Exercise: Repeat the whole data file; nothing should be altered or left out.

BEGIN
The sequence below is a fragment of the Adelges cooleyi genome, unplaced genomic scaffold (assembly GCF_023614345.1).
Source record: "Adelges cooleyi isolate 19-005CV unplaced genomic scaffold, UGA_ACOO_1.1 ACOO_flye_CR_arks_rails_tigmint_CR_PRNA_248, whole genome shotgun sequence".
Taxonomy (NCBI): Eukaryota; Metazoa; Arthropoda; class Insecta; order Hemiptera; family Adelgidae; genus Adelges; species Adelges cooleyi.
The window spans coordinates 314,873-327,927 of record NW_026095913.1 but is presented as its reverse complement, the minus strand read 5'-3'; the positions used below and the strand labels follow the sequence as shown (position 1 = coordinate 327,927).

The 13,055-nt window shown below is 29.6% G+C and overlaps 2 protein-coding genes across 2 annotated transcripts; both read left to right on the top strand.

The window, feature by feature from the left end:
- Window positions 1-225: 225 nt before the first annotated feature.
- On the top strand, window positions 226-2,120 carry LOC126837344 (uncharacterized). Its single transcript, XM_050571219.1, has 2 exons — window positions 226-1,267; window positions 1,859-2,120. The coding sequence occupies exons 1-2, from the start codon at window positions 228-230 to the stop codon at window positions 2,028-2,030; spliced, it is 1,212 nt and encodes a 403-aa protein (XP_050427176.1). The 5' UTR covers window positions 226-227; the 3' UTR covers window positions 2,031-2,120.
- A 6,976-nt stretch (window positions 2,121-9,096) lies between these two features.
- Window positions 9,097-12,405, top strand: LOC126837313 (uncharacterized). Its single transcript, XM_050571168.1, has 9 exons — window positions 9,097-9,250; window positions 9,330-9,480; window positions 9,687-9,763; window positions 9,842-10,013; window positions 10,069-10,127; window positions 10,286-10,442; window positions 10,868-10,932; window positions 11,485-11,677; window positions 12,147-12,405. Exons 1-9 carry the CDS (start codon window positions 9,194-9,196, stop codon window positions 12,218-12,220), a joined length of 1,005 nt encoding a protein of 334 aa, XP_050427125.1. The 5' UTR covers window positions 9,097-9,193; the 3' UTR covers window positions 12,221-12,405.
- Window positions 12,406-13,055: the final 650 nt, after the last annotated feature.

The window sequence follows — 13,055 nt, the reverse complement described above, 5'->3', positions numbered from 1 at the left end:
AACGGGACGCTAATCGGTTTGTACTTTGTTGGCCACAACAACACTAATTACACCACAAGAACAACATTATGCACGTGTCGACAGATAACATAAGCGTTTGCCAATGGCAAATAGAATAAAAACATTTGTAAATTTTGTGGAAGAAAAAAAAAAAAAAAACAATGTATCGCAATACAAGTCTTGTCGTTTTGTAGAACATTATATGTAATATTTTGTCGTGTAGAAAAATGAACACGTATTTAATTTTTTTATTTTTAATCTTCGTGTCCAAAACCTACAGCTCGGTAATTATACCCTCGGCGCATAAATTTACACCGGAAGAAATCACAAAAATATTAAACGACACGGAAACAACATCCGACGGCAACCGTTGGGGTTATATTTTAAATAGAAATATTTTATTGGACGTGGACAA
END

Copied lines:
The sequence below is a fragment of the Adelges cooleyi genome, unplaced genomic scaffold (assembly GCF_023614345.1).
Source record: "Adelges cooleyi isolate 19-005CV unplaced genomic scaffold, UGA_ACOO_1.1 ACOO_flye_CR_arks_rails_tigmint_CR_PRNA_248, whole genome shotgun sequence".
Taxonomy (NCBI): Eukaryota; Metazoa; Arthropoda; class Insecta; order Hemiptera; family Adelgidae; genus Adelges; species Adelges cooleyi.
The window spans coordinates 314,873-327,927 of record NW_026095913.1 but is presented as its reverse complement, the minus strand read 5'-3'; the positions used below and the strand labels follow the sequence as shown (position 1 = coordinate 327,927).

The 13,055-nt window shown below is 29.6% G+C and overlaps 2 protein-coding genes across 2 annotated transcripts; both read left to right on the top strand.

The window, feature by feature from the left end:
- Window positions 1-225: 225 nt before the first annotated feature.
- On the top strand, window positions 226-2,120 carry LOC126837344 (uncharacterized). Its single transcript, XM_050571219.1, has 2 exons — window positions 226-1,267; window positions 1,859-2,120. The coding sequence occupies exons 1-2, from the start codon at window positions 228-230 to the stop codon at window positions 2,028-2,030; spliced, it is 1,212 nt and encodes a 403-aa protein (XP_050427176.1). The 5' UTR covers window positions 226-227; the 3' UTR covers window positions 2,031-2,120.
- A 6,976-nt stretch (window positions 2,121-9,096) lies between these two features.
- Window positions 9,097-12,405, top strand: LOC126837313 (uncharacterized). Its single transcript, XM_050571168.1, has 9 exons — window positions 9,097-9,250; window positions 9,330-9,480; window positions 9,687-9,763; window positions 9,842-10,013; window positions 10,069-10,127; window positions 10,286-10,442; window positions 10,868-10,932; window positions 11,485-11,677; window positions 12,147-12,405. Exons 1-9 carry the CDS (start codon window positions 9,194-9,196, stop codon window positions 12,218-12,220), a joined length of 1,005 nt encoding a protein of 334 aa, XP_050427125.1. The 5' UTR covers window positions 9,097-9,193; the 3' UTR covers window positions 12,221-12,405.
- Window positions 12,406-13,055: the final 650 nt, after the last annotated feature.

The window sequence follows — 13,055 nt, the reverse complement described above, 5'->3', positions numbered from 1 at the left end:
AACGGGACGCTAATCGGTTTGTACTTTGTTGGCCACAACAACACTAATTACACCACAAGAACAACATTATGCACGTGTCGACAGATAACATAAGCGTTTGCCAATGGCAAATAGAATAAAAACATTTGTAAATTTTGTGGAAGAAAAAAAAAAAAAAAACAATGTATCGCAATACAAGTCTTGTCGTTTTGTAGAACATTATATGTAATATTTTGTCGTGTAGAAAAATGAACACGTATTTAATTTTTTTATTTTTAATCTTCGTGTCCAAAACCTACAGCTCGGTAATTATACCCTCGGCGCATAAATTTACACCGGAAGAAATCACAAAAATATTAAACGACACGGAAACAACATCCGACGGCAACCGTTGGGGTTATATTTTAAATAGAAATATTTTATTGGACGTGGACAA